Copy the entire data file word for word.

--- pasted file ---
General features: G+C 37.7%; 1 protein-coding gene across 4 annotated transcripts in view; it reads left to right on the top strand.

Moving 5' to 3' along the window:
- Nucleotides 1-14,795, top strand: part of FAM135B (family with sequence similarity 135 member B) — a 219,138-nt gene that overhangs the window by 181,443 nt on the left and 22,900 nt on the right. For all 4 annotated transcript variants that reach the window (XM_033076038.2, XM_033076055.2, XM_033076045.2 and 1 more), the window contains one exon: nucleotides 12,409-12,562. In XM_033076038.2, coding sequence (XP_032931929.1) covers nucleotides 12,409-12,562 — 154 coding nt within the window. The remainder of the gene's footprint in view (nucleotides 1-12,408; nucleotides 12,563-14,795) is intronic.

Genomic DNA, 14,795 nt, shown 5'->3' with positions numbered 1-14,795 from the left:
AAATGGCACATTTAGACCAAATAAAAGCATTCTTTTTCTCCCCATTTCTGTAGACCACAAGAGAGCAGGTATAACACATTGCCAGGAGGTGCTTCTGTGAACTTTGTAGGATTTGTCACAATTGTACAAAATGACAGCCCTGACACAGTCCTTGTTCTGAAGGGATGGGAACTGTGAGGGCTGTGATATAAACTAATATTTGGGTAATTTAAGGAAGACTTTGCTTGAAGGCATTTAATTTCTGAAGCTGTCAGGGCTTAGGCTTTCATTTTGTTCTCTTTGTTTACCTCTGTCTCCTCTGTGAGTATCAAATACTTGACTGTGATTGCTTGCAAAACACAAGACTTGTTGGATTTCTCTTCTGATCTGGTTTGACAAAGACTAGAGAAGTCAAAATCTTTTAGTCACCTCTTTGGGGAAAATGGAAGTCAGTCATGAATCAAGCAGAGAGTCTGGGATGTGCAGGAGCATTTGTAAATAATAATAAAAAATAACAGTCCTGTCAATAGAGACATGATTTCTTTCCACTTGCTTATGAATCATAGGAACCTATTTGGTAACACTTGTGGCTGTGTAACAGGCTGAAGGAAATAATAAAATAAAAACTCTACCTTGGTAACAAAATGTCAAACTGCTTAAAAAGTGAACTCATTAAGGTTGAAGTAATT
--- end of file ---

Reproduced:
General features: G+C 37.7%; 1 protein-coding gene across 4 annotated transcripts in view; it reads left to right on the top strand.

Moving 5' to 3' along the window:
- Nucleotides 1-14,795, top strand: part of FAM135B (family with sequence similarity 135 member B) — a 219,138-nt gene that overhangs the window by 181,443 nt on the left and 22,900 nt on the right. For all 4 annotated transcript variants that reach the window (XM_033076038.2, XM_033076055.2, XM_033076045.2 and 1 more), the window contains one exon: nucleotides 12,409-12,562. In XM_033076038.2, coding sequence (XP_032931929.1) covers nucleotides 12,409-12,562 — 154 coding nt within the window. The remainder of the gene's footprint in view (nucleotides 1-12,408; nucleotides 12,563-14,795) is intronic.

Genomic DNA, 14,795 nt, shown 5'->3' with positions numbered 1-14,795 from the left:
AAATGGCACATTTAGACCAAATAAAAGCATTCTTTTTCTCCCCATTTCTGTAGACCACAAGAGAGCAGGTATAACACATTGCCAGGAGGTGCTTCTGTGAACTTTGTAGGATTTGTCACAATTGTACAAAATGACAGCCCTGACACAGTCCTTGTTCTGAAGGGATGGGAACTGTGAGGGCTGTGATATAAACTAATATTTGGGTAATTTAAGGAAGACTTTGCTTGAAGGCATTTAATTTCTGAAGCTGTCAGGGCTTAGGCTTTCATTTTGTTCTCTTTGTTTACCTCTGTCTCCTCTGTGAGTATCAAATACTTGACTGTGATTGCTTGCAAAACACAAGACTTGTTGGATTTCTCTTCTGATCTGGTTTGACAAAGACTAGAGAAGTCAAAATCTTTTAGTCACCTCTTTGGGGAAAATGGAAGTCAGTCATGAATCAAGCAGAGAGTCTGGGATGTGCAGGAGCATTTGTAAATAATAATAAAAAATAACAGTCCTGTCAATAGAGACATGATTTCTTTCCACTTGCTTATGAATCATAGGAACCTATTTGGTAACACTTGTGGCTGTGTAACAGGCTGAAGGAAATAATAAAATAAAAACTCTACCTTGGTAACAAAATGTCAAACTGCTTAAAAAGTGAACTCATTAAGGTTGAAGTAATT